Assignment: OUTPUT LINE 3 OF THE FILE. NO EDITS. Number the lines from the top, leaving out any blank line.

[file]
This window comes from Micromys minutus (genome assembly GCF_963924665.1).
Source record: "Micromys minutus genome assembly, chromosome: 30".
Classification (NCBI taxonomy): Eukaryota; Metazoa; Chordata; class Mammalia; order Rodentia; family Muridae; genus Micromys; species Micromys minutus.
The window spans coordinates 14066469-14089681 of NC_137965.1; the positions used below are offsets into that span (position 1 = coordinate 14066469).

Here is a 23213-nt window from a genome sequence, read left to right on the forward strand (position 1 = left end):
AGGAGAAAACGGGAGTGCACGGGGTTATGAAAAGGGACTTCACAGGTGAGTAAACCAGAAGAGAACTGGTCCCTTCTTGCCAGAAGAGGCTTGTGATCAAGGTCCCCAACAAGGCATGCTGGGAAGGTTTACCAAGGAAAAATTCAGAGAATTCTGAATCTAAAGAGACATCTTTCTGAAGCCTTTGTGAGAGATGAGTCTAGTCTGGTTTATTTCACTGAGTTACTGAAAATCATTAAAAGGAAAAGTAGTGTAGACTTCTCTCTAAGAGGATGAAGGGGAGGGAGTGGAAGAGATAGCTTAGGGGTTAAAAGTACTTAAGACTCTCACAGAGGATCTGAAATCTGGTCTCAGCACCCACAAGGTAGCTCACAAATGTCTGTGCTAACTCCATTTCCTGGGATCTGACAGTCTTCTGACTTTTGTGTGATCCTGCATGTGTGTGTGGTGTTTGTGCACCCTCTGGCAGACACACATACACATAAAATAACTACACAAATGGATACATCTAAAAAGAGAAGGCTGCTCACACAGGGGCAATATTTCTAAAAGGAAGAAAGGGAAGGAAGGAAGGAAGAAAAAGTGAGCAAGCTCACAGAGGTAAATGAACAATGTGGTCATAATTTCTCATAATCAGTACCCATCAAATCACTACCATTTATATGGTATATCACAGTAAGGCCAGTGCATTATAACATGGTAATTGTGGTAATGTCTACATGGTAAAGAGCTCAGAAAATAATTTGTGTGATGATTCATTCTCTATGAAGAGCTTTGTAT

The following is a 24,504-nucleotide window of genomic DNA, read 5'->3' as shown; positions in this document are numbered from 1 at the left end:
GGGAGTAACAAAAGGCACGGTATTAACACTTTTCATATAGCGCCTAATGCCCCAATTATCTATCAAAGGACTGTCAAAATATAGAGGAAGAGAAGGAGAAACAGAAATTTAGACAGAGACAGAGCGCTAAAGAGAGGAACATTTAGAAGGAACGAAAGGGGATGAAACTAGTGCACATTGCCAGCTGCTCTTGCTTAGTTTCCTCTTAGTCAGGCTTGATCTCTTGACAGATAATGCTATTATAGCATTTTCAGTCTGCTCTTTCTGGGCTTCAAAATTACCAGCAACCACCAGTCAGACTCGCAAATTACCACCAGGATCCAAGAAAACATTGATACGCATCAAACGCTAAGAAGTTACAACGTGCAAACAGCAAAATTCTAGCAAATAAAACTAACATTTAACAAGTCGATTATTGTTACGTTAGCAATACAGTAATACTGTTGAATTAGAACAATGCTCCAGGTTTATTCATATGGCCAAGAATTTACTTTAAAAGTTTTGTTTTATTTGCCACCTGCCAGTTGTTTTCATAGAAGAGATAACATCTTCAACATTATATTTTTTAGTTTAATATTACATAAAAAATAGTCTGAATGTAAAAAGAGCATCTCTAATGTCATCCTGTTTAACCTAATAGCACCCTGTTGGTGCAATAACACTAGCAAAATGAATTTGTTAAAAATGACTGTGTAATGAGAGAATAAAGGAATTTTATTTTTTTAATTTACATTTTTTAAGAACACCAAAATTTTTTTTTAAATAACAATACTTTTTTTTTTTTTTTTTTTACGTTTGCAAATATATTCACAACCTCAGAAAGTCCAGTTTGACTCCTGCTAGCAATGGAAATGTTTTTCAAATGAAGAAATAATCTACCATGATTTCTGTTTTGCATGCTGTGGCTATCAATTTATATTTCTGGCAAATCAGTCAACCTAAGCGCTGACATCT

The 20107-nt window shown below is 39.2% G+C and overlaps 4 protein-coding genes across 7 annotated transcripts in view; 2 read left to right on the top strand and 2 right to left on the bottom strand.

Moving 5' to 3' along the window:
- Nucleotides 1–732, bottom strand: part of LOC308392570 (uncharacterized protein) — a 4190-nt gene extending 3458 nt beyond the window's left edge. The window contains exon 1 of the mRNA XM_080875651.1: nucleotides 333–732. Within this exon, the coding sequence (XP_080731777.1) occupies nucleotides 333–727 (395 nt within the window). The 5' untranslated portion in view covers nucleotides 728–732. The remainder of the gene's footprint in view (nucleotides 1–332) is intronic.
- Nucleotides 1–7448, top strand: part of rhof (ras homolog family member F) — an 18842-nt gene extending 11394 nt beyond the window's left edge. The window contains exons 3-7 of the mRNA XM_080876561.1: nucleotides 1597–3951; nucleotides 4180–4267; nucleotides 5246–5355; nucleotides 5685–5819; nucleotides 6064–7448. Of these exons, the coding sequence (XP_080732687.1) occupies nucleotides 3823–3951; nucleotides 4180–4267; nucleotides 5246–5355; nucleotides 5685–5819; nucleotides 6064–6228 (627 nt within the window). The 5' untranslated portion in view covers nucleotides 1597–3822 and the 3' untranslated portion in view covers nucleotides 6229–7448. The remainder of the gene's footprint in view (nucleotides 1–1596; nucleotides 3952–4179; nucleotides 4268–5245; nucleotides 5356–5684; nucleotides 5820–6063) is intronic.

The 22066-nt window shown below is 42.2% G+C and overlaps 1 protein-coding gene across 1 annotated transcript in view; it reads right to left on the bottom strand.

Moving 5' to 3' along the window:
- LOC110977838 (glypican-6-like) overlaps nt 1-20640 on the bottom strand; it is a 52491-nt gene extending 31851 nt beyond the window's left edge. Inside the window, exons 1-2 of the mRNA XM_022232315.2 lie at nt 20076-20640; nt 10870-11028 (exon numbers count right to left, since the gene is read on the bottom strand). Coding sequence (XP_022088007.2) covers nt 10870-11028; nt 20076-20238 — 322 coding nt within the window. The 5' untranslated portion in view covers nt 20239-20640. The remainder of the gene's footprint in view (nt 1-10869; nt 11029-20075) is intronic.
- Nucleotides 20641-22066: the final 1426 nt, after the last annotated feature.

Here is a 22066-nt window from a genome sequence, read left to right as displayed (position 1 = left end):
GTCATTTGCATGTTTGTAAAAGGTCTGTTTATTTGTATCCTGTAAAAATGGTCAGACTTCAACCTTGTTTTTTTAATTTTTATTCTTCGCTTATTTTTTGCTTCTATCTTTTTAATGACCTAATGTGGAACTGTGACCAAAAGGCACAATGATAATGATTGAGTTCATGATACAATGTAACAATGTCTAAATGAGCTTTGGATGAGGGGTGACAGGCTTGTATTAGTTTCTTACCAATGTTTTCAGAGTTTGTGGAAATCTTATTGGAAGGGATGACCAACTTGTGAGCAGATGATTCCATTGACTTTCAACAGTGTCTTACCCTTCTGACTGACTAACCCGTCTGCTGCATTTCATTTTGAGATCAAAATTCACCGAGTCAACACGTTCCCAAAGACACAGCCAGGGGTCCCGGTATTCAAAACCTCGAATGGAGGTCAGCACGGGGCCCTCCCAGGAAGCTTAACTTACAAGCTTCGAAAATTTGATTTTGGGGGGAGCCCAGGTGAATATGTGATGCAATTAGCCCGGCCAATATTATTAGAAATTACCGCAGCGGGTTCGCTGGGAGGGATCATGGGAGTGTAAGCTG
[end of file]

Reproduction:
Classification (NCBI taxonomy): Eukaryota; Metazoa; Chordata; class Mammalia; order Rodentia; family Muridae; genus Micromys; species Micromys minutus.